A decision may soon be expected from the Territorial Supreme Court in the Reynolds case. About a year ago, Reynolds, a clerk in Brigham Young's office, was convicted be-fore the District Court of bigamy—the facts of which were printed at length in the Chronicle at the time. Though the law pro-hibiting polygamy passed Congress in 1862, this is the first conviction under the statute, owing to the unwillingness of Mormon jurors to indict or convict a brother Church member for a crime of which they themselves are guilty. But the Prophet wishes to test the constitutionality of this proscriptive Gentile law, which interfered with the practice of a man's religion, and eight Mormon jurors, several of whom had three and four wives, joined the four Gentile jurors, and brought in a verdict convicting Reynolds of bigamy. He was sentenced to two years in the Terri-torial Penitentiary; but
BY SOME MYSTERIOUS DISPENSATION
of a presumably crooked Judge was granted a stay of sentence, an appeal to the Supreme Court, and admitted to $3,000 bail. Though execution of sentence was suspended, Rey-nolds now claims his term of imprisonment is running, and that he is technically serving it out, being sentenced on a certain date to serve till a certain date. Should the Supreme Court decide the law to be constitutional, which it surely will, the prisoner will then test the legality of a new sentence, as under the impending sentence his time will nearly have expired. But he, or rather Brigham, intends to take an appeal to the United States Supreme Court. This, of course, is to gain time and defeat justice. In the meantime the Mormons claim that they have a right to violate a law until the Courts decide upon its constitutionality—which is a conveni-ent method of reasoning—in which there is more policy than method. They continue in the evil tenor of their matrimonial ways, and are loading up with enough wives to last the present decade, under the mistaken im-pression that if the law should be decided constitutional they could not be punished for what they had done previous to the decision. Such is a specimen of the false teachings of the polygamous Prophet.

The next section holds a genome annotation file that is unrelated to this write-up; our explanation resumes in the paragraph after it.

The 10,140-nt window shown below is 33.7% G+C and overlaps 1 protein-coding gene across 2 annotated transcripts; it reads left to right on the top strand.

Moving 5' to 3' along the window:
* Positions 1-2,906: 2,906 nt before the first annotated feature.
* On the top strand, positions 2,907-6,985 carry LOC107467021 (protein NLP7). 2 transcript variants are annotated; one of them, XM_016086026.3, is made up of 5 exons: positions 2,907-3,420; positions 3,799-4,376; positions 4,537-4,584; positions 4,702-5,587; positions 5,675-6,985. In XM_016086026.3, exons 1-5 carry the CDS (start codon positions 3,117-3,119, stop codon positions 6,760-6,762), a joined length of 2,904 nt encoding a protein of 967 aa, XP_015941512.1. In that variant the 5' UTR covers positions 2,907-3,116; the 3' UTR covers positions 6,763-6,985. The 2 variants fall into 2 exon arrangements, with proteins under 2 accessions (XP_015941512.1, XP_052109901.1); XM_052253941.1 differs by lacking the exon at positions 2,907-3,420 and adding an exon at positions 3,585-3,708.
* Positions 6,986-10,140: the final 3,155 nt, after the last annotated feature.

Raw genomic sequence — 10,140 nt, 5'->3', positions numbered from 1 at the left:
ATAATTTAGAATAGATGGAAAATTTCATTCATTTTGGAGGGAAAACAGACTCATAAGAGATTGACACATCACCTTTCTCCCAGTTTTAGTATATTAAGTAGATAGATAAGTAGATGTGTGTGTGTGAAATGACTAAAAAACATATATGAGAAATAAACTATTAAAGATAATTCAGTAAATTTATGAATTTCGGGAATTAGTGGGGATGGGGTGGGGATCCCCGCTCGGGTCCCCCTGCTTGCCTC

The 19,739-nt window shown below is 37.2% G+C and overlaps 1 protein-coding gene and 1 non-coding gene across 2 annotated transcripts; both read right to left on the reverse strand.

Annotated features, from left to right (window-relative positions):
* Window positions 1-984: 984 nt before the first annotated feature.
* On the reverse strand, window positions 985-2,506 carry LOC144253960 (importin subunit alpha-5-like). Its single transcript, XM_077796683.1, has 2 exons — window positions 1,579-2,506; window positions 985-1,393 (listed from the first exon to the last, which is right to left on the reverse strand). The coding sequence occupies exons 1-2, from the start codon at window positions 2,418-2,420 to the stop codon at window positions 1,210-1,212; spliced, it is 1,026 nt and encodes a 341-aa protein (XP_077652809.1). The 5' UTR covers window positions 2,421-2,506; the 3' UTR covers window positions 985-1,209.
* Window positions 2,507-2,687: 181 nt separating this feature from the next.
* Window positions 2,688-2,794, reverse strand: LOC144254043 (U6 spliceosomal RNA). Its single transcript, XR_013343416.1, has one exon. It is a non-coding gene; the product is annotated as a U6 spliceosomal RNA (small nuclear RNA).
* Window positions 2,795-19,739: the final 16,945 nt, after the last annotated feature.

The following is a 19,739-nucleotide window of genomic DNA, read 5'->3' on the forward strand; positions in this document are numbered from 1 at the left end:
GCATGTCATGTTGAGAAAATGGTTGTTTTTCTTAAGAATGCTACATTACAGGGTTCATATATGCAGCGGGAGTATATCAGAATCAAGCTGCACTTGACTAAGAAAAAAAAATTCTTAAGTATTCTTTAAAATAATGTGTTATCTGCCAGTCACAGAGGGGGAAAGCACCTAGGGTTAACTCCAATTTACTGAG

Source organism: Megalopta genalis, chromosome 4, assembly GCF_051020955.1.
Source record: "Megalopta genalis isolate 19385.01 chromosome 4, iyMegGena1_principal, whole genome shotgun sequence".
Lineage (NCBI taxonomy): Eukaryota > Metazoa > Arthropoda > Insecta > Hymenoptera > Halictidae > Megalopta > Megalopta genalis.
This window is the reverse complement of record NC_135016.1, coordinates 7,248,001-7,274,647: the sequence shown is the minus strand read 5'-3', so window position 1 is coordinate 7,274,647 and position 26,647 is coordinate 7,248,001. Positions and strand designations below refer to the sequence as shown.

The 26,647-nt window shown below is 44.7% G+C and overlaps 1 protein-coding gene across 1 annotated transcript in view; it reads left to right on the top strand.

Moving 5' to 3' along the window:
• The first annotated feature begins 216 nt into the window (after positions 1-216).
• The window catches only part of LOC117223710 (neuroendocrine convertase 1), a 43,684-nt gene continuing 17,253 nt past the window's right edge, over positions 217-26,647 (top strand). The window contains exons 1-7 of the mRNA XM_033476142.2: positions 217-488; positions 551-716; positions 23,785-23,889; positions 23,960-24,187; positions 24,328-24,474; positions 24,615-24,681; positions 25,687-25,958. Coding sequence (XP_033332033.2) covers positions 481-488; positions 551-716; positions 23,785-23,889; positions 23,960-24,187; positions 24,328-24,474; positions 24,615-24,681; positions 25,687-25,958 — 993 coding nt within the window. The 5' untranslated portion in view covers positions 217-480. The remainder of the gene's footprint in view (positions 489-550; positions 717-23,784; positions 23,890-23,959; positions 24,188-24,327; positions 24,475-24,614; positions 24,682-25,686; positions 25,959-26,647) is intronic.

Jack Wiggins, a gambler, who was to have been shot to-morrow for the murder of "Dutch John," another sport, has been granted a stay of execution, pending an ap-peal to the United States Supreme Court. The Mormons temper justice with courtesy in allowing the condemned to elect whether he will be shot, hanged or beheaded. Since the organization of the Territory only one man has been shot, legally—though there are a great many who should have been. Work has been resumed on the Temple. The corner-stone was laid in 1851. The walls are about fifteen feet high. At this rate it is hoped to complete the Temple by the time Gabriel blows his trumpet.